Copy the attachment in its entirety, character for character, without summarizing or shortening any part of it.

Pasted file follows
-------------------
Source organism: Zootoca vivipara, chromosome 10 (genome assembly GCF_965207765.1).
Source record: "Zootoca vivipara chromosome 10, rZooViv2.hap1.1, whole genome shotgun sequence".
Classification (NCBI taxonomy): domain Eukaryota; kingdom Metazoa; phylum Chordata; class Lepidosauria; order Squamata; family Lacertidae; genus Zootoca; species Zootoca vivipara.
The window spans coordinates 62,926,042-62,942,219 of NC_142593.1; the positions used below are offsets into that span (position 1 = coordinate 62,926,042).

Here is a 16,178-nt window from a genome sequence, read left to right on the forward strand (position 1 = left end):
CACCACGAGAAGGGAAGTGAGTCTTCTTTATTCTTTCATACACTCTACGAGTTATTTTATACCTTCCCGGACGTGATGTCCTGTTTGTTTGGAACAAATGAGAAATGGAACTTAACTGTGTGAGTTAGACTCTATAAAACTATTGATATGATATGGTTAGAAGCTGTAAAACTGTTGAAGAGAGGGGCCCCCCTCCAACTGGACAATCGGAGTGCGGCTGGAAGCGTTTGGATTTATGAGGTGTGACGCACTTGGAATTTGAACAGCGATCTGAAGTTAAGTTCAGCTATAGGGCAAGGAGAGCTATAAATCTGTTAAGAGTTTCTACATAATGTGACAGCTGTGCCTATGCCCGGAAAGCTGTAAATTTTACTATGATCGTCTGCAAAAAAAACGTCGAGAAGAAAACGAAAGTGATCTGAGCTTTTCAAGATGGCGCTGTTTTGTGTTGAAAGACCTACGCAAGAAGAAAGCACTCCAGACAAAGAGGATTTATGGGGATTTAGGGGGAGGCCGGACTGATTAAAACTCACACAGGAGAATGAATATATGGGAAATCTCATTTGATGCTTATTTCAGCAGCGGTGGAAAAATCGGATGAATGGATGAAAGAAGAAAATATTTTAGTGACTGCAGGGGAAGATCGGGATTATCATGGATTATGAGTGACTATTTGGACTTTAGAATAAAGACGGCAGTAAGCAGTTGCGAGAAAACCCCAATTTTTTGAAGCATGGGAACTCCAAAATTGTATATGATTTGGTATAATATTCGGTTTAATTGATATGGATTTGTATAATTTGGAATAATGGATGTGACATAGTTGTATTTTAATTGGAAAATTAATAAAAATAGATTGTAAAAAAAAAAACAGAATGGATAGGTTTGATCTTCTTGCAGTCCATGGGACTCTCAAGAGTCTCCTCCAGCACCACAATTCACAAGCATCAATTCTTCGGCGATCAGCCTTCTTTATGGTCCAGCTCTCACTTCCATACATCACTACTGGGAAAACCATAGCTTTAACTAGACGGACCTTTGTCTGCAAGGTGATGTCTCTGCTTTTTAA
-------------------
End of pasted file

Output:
Source organism: Zootoca vivipara, chromosome 10 (genome assembly GCF_965207765.1).
Source record: "Zootoca vivipara chromosome 10, rZooViv2.hap1.1, whole genome shotgun sequence".
Classification (NCBI taxonomy): domain Eukaryota; kingdom Metazoa; phylum Chordata; class Lepidosauria; order Squamata; family Lacertidae; genus Zootoca; species Zootoca vivipara.
The window spans coordinates 62,926,042-62,942,219 of NC_142593.1; the positions used below are offsets into that span (position 1 = coordinate 62,926,042).

Here is a 16,178-nt window from a genome sequence, read left to right on the forward strand (position 1 = left end):
CACCACGAGAAGGGAAGTGAGTCTTCTTTATTCTTTCATACACTCTACGAGTTATTTTATACCTTCCCGGACGTGATGTCCTGTTTGTTTGGAACAAATGAGAAATGGAACTTAACTGTGTGAGTTAGACTCTATAAAACTATTGATATGATATGGTTAGAAGCTGTAAAACTGTTGAAGAGAGGGGCCCCCCTCCAACTGGACAATCGGAGTGCGGCTGGAAGCGTTTGGATTTATGAGGTGTGACGCACTTGGAATTTGAACAGCGATCTGAAGTTAAGTTCAGCTATAGGGCAAGGAGAGCTATAAATCTGTTAAGAGTTTCTACATAATGTGACAGCTGTGCCTATGCCCGGAAAGCTGTAAATTTTACTATGATCGTCTGCAAAAAAAACGTCGAGAAGAAAACGAAAGTGATCTGAGCTTTTCAAGATGGCGCTGTTTTGTGTTGAAAGACCTACGCAAGAAGAAAGCACTCCAGACAAAGAGGATTTATGGGGATTTAGGGGGAGGCCGGACTGATTAAAACTCACACAGGAGAATGAATATATGGGAAATCTCATTTGATGCTTATTTCAGCAGCGGTGGAAAAATCGGATGAATGGATGAAAGAAGAAAATATTTTAGTGACTGCAGGGGAAGATCGGGATTATCATGGATTATGAGTGACTATTTGGACTTTAGAATAAAGACGGCAGTAAGCAGTTGCGAGAAAACCCCAATTTTTTGAAGCATGGGAACTCCAAAATTGTATATGATTTGGTATAATATTCGGTTTAATTGATATGGATTTGTATAATTTGGAATAATGGATGTGACATAGTTGTATTTTAATTGGAAAATTAATAAAAATAGATTGTAAAAAAAAAAACAGAATGGATAGGTTTGATCTTCTTGCAGTCCATGGGACTCTCAAGAGTCTCCTCCAGCACCACAATTCACAAGCATCAATTCTTCGGCGATCAGCCTTCTTTATGGTCCAGCTCTCACTTCCATACATCACTACTGGGAAAACCATAGCTTTAACTAGACGGACCTTTGTCTGCAAGGTGATGTCTCTGCTTTTTAA